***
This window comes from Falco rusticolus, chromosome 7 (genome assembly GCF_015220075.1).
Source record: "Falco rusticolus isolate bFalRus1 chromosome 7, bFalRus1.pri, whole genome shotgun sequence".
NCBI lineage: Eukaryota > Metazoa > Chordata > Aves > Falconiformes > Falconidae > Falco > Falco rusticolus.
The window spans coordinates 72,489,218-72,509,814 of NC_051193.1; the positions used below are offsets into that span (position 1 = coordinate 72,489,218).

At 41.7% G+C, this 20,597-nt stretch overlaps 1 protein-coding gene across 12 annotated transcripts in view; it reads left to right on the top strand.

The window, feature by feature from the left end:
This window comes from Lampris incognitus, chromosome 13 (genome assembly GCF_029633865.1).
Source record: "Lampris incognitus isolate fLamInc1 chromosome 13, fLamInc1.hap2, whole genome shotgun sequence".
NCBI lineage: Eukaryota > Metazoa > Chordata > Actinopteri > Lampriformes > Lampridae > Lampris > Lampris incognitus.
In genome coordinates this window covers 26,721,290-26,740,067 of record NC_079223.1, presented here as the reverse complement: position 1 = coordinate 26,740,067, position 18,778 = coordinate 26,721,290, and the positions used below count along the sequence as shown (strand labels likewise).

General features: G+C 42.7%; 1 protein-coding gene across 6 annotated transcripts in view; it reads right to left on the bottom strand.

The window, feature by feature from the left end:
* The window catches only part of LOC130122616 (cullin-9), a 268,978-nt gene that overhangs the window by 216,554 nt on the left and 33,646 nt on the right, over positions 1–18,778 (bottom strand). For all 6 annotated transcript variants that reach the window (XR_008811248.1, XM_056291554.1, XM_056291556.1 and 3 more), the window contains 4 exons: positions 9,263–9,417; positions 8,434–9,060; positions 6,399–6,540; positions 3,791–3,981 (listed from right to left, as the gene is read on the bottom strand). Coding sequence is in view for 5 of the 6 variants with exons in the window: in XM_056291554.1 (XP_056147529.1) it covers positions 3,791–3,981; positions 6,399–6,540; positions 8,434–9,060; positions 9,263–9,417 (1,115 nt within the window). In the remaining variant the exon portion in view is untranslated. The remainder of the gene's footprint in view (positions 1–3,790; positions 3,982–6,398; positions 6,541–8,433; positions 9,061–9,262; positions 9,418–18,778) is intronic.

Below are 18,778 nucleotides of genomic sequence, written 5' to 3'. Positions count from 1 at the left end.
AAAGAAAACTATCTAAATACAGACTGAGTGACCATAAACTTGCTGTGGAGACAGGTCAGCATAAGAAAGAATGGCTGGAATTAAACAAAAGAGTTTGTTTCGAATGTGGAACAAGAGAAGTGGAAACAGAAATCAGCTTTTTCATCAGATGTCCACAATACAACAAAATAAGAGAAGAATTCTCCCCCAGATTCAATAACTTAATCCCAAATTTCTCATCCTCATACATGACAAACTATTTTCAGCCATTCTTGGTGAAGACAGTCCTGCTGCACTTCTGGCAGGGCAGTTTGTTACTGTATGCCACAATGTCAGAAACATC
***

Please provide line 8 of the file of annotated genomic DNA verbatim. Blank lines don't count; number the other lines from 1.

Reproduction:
Source record: "Lampris incognitus isolate fLamInc1 chromosome 13, fLamInc1.hap2, whole genome shotgun sequence".